You’re a jerk. An idiot. A poser. A moron. A dumbass.
If you’ve blogged long enough, you’ve probably been assaulted by a few readers who disagree with your conclusions. And that can lead to a few challenges for bloggers who want to allow a free exchange of ideas, but also insist upon a civil discourse.
Recently, readers of my blog
were curious about this topic
Mary Denihan noticed this challenge and asked the following question regarding managing a website’s comments section. Mary wrote:
“It almost seems like [negative comments] have overtaken some sites. Which in turn, seems to inhibit other folks with positive opinions to not comment. Do you have any advice on how to avoid your site to be overtaken by negative comments?”
Reader Leigh Ann Otte was also curious, writing:
“I would guess (hope?) most people recognize what’s going on and don’t listen to them. But it is a good question: What do you do if the negativity is directed to you? Ignore it? Respond once to everyone? Try to cut it off early by responding to the first few right away?”
Great questions, Mary and Leigh Ann. Here are three ways you might consider approaching this issue:
1. Ban belligerent jerks
There’s no rule that says bloggers have to approve every comment someone leaves. For my blog, I created a comments policy titled “No Jerks Allowed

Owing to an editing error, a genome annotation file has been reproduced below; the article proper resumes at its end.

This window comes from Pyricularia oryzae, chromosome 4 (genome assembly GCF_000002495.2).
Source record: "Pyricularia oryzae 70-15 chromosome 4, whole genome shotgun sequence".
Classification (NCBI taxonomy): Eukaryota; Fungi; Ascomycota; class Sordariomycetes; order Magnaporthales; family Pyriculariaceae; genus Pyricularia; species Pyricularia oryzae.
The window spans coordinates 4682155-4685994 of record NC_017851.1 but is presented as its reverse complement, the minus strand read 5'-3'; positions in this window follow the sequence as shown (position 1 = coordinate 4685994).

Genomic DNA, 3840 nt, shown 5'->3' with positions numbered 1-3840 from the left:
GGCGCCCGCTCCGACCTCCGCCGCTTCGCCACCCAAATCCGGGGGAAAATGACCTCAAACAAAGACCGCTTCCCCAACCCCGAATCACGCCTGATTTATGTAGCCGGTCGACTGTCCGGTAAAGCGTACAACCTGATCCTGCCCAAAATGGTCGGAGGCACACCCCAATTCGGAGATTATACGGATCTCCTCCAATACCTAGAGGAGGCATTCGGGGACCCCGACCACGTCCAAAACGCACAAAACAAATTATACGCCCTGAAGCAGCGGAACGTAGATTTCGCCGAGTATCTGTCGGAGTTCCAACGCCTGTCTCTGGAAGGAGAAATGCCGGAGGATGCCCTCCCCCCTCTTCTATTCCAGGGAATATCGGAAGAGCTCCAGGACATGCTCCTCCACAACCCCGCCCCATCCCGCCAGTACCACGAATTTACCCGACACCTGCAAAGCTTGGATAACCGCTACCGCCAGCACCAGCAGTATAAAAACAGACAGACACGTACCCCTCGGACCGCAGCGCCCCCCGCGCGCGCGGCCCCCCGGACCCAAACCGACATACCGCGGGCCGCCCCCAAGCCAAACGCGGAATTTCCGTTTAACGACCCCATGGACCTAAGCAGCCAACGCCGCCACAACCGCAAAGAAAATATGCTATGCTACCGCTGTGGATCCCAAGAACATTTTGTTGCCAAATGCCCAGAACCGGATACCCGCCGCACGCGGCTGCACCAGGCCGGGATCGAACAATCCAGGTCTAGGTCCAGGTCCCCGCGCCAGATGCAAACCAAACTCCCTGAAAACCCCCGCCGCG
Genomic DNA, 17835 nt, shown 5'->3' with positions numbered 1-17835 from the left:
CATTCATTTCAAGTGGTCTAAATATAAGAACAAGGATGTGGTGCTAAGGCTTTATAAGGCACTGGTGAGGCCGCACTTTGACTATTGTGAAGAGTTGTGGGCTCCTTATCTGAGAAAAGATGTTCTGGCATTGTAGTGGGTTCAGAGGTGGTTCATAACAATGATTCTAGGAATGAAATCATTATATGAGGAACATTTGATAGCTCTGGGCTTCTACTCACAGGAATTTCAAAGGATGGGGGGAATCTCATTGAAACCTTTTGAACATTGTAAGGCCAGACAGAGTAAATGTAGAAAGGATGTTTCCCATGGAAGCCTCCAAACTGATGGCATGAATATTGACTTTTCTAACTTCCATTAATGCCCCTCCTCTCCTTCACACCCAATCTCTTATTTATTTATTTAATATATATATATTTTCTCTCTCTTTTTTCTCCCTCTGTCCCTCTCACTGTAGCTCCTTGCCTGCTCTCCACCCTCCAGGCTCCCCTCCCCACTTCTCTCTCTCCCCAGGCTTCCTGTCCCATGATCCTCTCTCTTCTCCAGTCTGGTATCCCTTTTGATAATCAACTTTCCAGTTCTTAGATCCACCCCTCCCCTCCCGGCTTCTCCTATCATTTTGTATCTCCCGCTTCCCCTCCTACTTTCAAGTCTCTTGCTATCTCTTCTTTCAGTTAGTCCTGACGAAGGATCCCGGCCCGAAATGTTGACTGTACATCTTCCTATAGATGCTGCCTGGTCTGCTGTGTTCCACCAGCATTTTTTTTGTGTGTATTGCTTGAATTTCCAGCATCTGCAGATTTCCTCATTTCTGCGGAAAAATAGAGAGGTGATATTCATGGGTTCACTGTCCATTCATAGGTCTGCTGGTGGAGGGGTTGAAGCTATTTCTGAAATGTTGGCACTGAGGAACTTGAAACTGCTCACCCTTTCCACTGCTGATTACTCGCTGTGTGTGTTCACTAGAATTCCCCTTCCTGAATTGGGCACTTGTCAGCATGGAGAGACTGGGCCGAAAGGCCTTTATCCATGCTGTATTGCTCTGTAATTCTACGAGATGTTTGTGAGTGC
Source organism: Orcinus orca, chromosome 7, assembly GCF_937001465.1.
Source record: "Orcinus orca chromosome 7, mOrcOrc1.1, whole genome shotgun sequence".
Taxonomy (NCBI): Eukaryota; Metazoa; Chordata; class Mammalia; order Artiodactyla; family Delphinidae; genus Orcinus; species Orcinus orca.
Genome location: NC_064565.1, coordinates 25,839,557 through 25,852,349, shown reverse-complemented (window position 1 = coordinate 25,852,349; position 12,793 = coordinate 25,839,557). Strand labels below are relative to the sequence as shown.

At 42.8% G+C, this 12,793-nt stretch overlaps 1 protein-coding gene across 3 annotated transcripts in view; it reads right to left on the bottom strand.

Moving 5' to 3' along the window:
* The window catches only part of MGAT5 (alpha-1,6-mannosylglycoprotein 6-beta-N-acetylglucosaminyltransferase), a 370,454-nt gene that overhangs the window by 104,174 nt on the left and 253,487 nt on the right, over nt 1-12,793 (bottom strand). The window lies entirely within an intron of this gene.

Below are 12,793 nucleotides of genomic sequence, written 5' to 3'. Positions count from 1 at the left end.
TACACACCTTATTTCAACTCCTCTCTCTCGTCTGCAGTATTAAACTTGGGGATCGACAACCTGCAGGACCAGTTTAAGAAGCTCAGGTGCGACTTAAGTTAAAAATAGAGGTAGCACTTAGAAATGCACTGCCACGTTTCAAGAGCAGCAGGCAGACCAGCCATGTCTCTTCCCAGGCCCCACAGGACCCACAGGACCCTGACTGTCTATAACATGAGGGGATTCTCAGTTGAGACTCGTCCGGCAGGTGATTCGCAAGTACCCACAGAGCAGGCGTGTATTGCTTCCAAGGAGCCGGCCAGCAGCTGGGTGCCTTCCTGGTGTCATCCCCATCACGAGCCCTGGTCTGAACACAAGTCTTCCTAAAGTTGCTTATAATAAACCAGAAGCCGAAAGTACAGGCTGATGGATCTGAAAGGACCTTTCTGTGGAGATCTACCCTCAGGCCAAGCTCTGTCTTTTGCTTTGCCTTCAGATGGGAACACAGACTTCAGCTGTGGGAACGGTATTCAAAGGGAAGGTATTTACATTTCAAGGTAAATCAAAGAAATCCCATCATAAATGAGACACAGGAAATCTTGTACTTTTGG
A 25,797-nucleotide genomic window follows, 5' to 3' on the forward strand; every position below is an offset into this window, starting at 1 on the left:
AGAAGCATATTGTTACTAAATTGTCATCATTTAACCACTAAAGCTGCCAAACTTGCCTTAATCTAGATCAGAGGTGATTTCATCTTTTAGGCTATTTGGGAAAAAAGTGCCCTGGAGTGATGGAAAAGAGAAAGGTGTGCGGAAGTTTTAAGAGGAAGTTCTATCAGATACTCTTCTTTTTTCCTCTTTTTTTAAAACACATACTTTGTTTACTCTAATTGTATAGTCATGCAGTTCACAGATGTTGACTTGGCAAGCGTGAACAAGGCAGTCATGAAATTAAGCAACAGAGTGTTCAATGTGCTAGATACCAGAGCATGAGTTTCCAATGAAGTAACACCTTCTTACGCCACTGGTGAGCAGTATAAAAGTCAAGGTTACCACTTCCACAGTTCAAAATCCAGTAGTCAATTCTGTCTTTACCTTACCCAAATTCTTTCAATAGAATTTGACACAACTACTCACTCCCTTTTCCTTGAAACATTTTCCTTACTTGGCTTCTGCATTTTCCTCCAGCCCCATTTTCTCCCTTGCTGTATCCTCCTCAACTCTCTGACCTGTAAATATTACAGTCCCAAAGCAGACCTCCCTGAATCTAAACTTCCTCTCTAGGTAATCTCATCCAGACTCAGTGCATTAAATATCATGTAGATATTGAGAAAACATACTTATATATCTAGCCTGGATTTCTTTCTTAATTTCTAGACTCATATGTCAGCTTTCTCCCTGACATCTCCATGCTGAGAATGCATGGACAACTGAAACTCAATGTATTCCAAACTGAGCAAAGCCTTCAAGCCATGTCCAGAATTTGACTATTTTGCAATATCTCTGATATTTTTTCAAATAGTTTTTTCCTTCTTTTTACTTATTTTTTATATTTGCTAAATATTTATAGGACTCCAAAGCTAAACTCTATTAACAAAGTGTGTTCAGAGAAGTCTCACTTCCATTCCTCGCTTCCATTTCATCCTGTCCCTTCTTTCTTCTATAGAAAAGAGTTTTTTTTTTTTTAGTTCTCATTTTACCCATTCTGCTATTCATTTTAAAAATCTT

.” It reads, in part:
“I’m done posting ad hominem attacks, off-topic comments, comments that refer to elected officials (or others) in pejorative terms, comments that are unnecessarily antagonistic, comments that don’t relate to the topic of the article, and other comments that come across with more hostility than substance.
2. Respond, but speak past the commenter
“There is no shortage of websites and news channels that profit from hostile and angry debate. No matter how many times I’m accused of censorship, I’m not going to allow this blog to join their ranks.”
If I decide to post a negative comment from a reader (because it makes a valid point, even if it’s a bit nasty), I try to be mindful that the entire audience may hold a rude response against me. If I treat the person with respect (in some cases, more than they deserve), readers are more likely to be impressed with the tone of my reply—even if they, too, disagree with my view.
Therefore, I try to remember that the writer of that letter is not my target audience. Sure, my response is addressed
to the commenter, but my communication is really intended for the rest of the blog’s readers.
3. Or speak to the commenter
If the commenter posts something negative, but it appears to be reasonable, I try to give them the benefit of the doubt.
I often find that the tone of a reader’s first comment may be negative, but that if I respond to the person respectfully, his or her follow-up comment is milder—or even appreciative.
That approach is backed up by a 2011 Harris Interactive study, which found that unhappy customers quickly forgave companies that responded to them. Thirty-three percent of customers who left a negative review on a shopping website ended up posting a positive
review after receiving a response, while another 34 percent deleted the original review.
Brad Phillips is the president of Phillips Media Relations, which specializes in media and presentation training. He blogs at Mr. Media Training, where a version of this story first appeared. He tweets @MrMediaTraining.